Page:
Software helps schools fight plagiarism

March 16, 2009 8:07:43 AM PDT
Using the internet to plagiarize has become a major problem here in the Bay Area and in schools across the country. A recent ethics survey by a Southern California institute shows 38-percent of high school students admit to doing it. Now, a school district on the Peninsula is going high-tech in its fight to stop cheaters.

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For seniors in a San Mateo High School AP English class, turning in a paper doesn't always require paper. More and more, teachers are asking students to first submit their essays online to a company that tries to catch plagiarism.

"The assignment will be listed here, and then you just click on it and you can submit your document," said Nick Chen, senior.

"It's a good way to catch kids who use their brothers paper from previous years, or maybe someone who had a similar assignment in a different class," said Nels Johnson, AP English teacher.

Teacher Nels Johnson is the tester for the San Mateo Union High School District - which recently voted to spend $9,000 dollars in this budget challenged year to hire an Oakland-based company called Turnitin.

Students' essays are compared against everything out there on the Internet, some proprietary content and the millions of student papers Turnitin has on file. The teacher then gets a report - showing the percentage of words matching other documents. But is this presumed guilty until proven innocent? Students we talked to say maybe. But, if you didn't do anything wrong, you have no reason to worry.

"I'm fine because I know I'm clean, so it's not too nerve-wracking," said Kimi Yamada, senior.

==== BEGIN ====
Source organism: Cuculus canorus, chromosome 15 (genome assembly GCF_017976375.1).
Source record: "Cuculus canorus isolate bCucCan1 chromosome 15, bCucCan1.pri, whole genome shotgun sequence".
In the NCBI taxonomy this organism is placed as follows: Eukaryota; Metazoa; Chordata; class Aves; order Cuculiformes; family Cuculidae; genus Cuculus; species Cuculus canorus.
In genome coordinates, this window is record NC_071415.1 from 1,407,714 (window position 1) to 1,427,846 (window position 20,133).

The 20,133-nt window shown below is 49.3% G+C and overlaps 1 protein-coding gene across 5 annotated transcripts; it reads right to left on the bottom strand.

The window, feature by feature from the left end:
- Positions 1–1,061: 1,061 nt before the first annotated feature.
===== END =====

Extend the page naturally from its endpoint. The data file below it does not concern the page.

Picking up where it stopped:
Colleges including the cal state system have been using Turnitin for a few years. But high schools are just now starting to pony up the money for anti-plagiarism services - the reason?

"Cheating in high school is rampant because most people care a lot about their grades and there's just so much pressure on us lately to get into college," said Haley Hirai, senior.

But Turnitin has its critics; some say the software may be able to detect paragraphs lifted word for word, but not necessarily stolen ideas that have been cleverly re-worked.

"I do think a kid who is clever can find summary material and re-phrase it in his own words. But that kind of clever kid is few and far between," said Johnson.

Some students have sued the company for holding onto their intellectual property. What if they become the next William Shakespeare? Turnitin won the suit.

"Our database protects that student's work from future exploitation from somebody else getting a hold of that paper and selling it or claiming it as their own," said Katie Povesjil, Turnitin.

The San Mateo Union High School District is wrestling with budget cuts like everyone else -- so there's a good possibility the district may discontinue this service next year. Mr. Johnson says if that happens, he'll try to pay for it on his own - even though he hasn't caught anyone plagiarizing yet.

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